Posted by : Allison Eckelkamp | On : October 6, 2011

I was once entirely convinced that electric vehicles (EVs) might just be the “killer app” for smart grid.  But, for EVs to create a demand for smart grid technologies and applications, there first needs to be a demand for EVs.

The previous EV forecasts for electric vehicles have been good, and with President Obama’s stated goal of 1 million EVs on US roads by 2015, the concept is at least part of the American consciousness (probably more so than the concept of “smart grid”).

Additionally, EVs like the Tesla have appealed to car enthusiasts all over the world.

Why wouldn’t people like a car they can simply “plug in” at home? The benefits are clear: EVs and plug-in hybrid electric vehicles (PHEVs) are predicted to have lower “fueling” costs (possibly equivalent to 75 cents per gallon), lessen our demand for foreign oil (by more than half with wide-scale adoption), and slash emissions (close to 30 percent) – especially if we can charge them up on wind or other renewable energies.

With smart meters, other smart grid technologies, and variable pricing plans in place, consumers could get an even better bargain if they charged during off-peak hours – like, when they’re sleeping, which is when they’re apt to plug in anyway.

Unfortunately, some EVs still leave a lot to be desired, according to consumer survey results published in a report this week by Deloitte. The survey of 13,000 people in 17 countries found that “no more than four percent of global consumers [are] likely to be satisfied with today’s electric vehicles.”

Why? To summarize Deloitte’s findings:

  • Vehicle range is an issue – Americans have the highest expectations, and only 63 percent would be satisfied with a 300-mile range. The kicker – most mass-market EVs will get about 100 miles to the charge, or twice the 50-mile-per-day (or less) commute that 77 percent of Americans now have.
  • Charging takes way too long – As a society that demands instant gratification, most American consumers (58 percent) want a two-hour charge, and 23 percent want their cars to charge in less than 30 minutes. According to Deloitte’s press release, “in all countries, only a minority viewed up to eight hours (the normal time it takes to recharge the typical batter in today’s vehicles) as acceptable.“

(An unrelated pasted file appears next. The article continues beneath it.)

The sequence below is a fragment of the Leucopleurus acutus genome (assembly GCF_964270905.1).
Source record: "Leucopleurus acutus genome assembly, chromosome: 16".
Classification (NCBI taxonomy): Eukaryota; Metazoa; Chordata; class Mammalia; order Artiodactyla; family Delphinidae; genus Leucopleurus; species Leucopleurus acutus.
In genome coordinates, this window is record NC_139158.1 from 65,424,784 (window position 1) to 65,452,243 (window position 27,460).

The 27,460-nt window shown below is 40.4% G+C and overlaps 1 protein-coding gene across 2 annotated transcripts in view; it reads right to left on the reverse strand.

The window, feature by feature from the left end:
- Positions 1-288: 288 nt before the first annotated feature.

• The price premium on EVs is not gonna fly – People don’t want to pay any premium on EVs;  in fact, more than 50 percent of consumers worldwide are opposed to any price premium (65 percent in the U.S.).

Why would people buy an EV? According to the survey, if fuel prices continue to rise. More than half of Americans surveyed said a price point of $4 per gallon on gas would make them more likely to consider an electric vehicle. But, if traditional cars can achieve 50 miles per gallon, the majority of consumers around the world would be less likely to consider an EV purchase.

The challenges are certainly clear. Craig Giffi, vice chairman and automotive practice leader, Deloitte LLP, stated in press release: “For the time being, the mass adoption of electric vehicles is more likely to occur in countries that are willing and able to take an aggressive policy approach that encourages and subsidizes the market. And in today’s world, with so many sovereign debt challenges, that is very likely to be a road less traveled.”

In more hopeful news …

Other announcements this week hold promise for EVs and most certainly will help us learn more about the likelihood of EV adoption, including a pilot announced by Dominion Virginia Power and a research collaboration announced between GE and Nissan.


Click here to download entire Deloitte study.

Image provided by: Paul Martin Eldridge:





Posted by : Allison Eckelkamp | On : October 4, 2011

A new report by Lux Research shows that VC investment in energy storage, EVs and smart grids is down, but that M&A activity is way up. As investment dollars dry up, bigger conglomerates are buying start-ups on clearance to fill a market need, beef up their customer lists, and acquire valuable IP.

“As VCs have withdrawn from the smart grid, energy storage and EV sectors, they’ve left a crowded landscape of stranded, early-stage ventures without any means to finance demonstration pilots or manufacturing scale-up,” said Steve Minnihan, a Lux Research Analyst and the report’s lead author, in the company’s press release. “Not surprisingly, well-capitalized competitors and corporate players have swept in, looking to acquire valuable intellectual property, manufacturing capabilities, and client lists at bargain valuations.”

Here’s the skinny:

Mergers & Acquisitions, Up: In the first six months of 2011, M&A deals totaled $2.42 billion for these three sectors – more than twice those made in all of 2010 ($1.2 billion). In all, EV, smart grid and energy storage markets saw 13 transactions 2010; in the first six months of 2011, alone, there were 12 major transactions.

Venture Capital Investments, Down: In the first half of 2010, VC funding reached an all-time, six-month high at $1.79 billion. In the 12 months from July 2010 to June 2011, funding totaled only $1.54 billion from VCs.

Here’s hoping that as big powerhouses buy up these niche players, corporate funding is used to propel these innovations to the next level via innovative pilots and deployments.

The report, titled “Bargain Shopping – Acquisitions are Crucial as VCs Pass-Over Grid, Storage and Vehicle Ventures,” is available at: https://portal.luxresearchinc.com/reporting/research/report_excerpt/8882.


Image courtesy of http://www.sxc.hu.